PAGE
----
For one that does work, though, there is a large store of energy in the ambient that, if we’re clever enough, we could use. If it’s a real device, then unless it’s harnessing an obvious energy flow in the way that a solar panel harnesses the Sun’s rays, then using the energy flows within the ambient will mean that the device will cool down in the course of putting out power. If you can’t see an obvious energy flow, and it doesn’t cool down, then it probably doesn’t work.

    The natural energy flows you need to know about to help you decide are:
    Sunlight – about 1.4kW/m² at the top of the atmosphere, and around 1kW/m² at ground level.
    RF – in the region of 1W/m² legally allowed. If it’s a lot more than this then maybe you’d want to move somewhere else.
    IR from room-temperature – around 1W/m² at 300K.

    EDIT: As noted by Phil Hardcastle, the actual blackbody radiation at 300K is 457W/m² at unity emissivity, and here I’ve used the monochromatic power at 10 microns wavelength (peak power). To utilise all that power would need a very wide-band receiver.

    Wind – look at some data such as http://www.wind-power-program.com/Library/Turby-EN-Application-V3.0.pdf but at 11m/s there’s about 800W/m² available, and you can harvest up to 59% of that (Betz limit) with a perfect machine. Normally, though 25-50% is more reasonable, so we’re talking maybe 200-400W/m² when it’s pretty blowy.
    Water-power – here we have a lot more mass so at 1m/s we’d have 500W/m² and at 10m/s we’d have 1000 times that (yep, 500kW/m², but that’s pretty fast water). Again you can’t harvest all of it.
    Heat-flows from hotter to colder objects gets a bit more complex, and can be calculated from the engineering data on heat-transfers, U-values if you’re a builder, and the temperature difference. Since something has to maintain that temperature difference, though, that doesn’t really figure in this discussion.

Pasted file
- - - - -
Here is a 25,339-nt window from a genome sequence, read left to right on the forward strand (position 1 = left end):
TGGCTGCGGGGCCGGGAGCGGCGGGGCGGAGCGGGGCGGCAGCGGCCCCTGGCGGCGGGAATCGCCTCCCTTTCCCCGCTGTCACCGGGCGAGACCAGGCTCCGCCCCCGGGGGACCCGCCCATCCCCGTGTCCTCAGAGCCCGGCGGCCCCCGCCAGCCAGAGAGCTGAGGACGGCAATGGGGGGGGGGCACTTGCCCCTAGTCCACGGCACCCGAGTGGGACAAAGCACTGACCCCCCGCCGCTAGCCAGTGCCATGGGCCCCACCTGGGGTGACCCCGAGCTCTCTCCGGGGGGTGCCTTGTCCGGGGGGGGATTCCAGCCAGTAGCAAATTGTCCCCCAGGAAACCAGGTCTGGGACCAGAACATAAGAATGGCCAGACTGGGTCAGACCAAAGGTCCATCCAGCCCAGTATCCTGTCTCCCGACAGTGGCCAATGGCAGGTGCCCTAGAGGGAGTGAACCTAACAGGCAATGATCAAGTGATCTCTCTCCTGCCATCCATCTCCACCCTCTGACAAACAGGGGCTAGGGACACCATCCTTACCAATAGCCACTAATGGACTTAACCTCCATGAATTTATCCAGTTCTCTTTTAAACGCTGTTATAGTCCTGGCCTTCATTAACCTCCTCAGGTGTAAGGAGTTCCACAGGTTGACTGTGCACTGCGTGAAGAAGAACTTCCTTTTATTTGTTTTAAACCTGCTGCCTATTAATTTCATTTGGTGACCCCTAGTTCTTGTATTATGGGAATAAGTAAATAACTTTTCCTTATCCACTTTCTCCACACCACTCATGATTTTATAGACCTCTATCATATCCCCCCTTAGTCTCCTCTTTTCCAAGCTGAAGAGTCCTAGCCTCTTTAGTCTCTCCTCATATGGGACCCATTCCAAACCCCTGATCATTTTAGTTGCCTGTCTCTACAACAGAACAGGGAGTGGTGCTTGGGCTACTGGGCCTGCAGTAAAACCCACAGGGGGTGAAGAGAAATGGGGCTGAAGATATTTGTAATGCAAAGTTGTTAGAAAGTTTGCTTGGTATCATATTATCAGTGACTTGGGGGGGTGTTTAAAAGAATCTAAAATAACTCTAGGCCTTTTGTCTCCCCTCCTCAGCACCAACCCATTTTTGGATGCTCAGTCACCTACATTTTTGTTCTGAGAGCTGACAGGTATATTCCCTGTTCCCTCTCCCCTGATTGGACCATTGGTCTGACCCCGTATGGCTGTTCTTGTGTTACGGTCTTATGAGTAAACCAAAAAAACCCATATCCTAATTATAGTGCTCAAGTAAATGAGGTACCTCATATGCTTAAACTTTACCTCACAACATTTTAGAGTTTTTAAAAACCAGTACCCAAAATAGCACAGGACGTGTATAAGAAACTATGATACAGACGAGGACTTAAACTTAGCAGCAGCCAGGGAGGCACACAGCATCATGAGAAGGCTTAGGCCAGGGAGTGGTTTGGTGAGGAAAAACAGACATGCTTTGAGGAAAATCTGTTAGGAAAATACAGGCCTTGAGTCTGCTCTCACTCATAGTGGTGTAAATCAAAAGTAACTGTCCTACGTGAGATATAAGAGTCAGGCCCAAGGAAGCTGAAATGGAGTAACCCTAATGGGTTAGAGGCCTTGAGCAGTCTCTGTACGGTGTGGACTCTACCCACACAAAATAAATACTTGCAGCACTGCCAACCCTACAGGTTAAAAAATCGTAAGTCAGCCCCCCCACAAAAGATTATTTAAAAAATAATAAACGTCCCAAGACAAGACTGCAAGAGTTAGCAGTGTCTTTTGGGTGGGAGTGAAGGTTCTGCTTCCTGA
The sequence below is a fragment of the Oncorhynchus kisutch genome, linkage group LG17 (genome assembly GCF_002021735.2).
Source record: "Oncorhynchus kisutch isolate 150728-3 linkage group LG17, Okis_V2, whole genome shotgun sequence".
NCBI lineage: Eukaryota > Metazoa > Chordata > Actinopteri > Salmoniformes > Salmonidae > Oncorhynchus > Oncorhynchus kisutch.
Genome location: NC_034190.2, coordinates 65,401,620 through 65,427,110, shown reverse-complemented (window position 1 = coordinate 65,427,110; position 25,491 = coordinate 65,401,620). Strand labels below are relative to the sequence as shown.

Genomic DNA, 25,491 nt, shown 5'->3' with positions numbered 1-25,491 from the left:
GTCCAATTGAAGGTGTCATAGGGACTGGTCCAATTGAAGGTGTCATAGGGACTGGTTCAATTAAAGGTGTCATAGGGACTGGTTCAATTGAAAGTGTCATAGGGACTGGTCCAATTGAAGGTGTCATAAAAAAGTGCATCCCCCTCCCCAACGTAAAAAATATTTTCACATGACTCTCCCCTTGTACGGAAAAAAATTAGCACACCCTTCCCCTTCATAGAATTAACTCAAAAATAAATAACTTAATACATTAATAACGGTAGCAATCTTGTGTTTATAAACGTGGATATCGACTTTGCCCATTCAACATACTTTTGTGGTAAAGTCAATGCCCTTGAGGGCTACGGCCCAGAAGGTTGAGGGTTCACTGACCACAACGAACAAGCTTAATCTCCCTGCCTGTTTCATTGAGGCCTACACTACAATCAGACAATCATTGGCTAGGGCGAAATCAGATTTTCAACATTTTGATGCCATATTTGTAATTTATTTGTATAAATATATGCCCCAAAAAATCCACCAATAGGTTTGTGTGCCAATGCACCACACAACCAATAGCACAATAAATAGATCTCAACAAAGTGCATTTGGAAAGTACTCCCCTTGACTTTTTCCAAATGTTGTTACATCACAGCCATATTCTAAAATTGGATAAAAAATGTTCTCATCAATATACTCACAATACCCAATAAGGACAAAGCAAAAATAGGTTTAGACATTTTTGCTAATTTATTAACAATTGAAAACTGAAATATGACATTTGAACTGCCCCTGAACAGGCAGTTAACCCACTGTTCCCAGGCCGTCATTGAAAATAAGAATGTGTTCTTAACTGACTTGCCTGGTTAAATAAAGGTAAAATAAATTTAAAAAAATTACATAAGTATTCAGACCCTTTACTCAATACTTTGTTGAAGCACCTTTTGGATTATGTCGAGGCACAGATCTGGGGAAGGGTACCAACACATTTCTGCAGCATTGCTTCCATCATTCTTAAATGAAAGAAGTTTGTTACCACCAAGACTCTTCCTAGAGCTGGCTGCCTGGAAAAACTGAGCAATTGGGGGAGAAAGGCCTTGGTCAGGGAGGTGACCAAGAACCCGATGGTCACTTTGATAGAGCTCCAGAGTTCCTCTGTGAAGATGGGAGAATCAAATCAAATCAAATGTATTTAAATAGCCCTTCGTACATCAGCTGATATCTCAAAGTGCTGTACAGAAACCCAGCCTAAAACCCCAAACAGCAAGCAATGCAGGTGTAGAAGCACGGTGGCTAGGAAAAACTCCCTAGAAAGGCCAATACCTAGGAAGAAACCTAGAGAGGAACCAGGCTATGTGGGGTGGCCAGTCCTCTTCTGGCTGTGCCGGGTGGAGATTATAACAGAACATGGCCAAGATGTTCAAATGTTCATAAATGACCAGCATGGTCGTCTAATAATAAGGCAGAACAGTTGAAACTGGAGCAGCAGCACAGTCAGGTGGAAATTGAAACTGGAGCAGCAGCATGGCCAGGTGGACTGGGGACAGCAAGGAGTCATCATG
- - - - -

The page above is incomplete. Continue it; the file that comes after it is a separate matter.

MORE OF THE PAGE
In case you’re wondering what kicked off this article, it was an email from Sterling (seems I’m still on his list) talking about how we need to repent and that the Noahs Ark ERR generator was in the news again. I sent a reply saying it’s about time he repented and stopped publicising scams such as the ERR, Rosch etc.. If you want to look up the ERR generator, it’s at http://pesn.com/2015/11/18/9602680_James-Schwartz-of-ERR_backs_Remnant-Gathering-initiative/ and though Sterling says he has inside information that is amazing I beg to differ. Check on the actual level of energy available from IR and the smallest 300W one would need around an acre of area to harvest the specified amount. None have ever been sold, none have ever been verified and it’s just another scam asking for money again. These sorts of things annoy me.

    I doubt if Stuart or Sterling will read this or whether it will make any difference. Sterling is certain the Rosch bubble machine works and that the ERR generator works, and is rather pleased he’s managed to get rid of most of the sceptics from his site by either editing or deleting comments or by insulting the people who deign to disagree. He did not however manage to point to any of his favourite scams where there is at least one happy customer, though.

     

    EESD: Robert Murray-Smith
    Valley Current shows way to ultra-low-power devices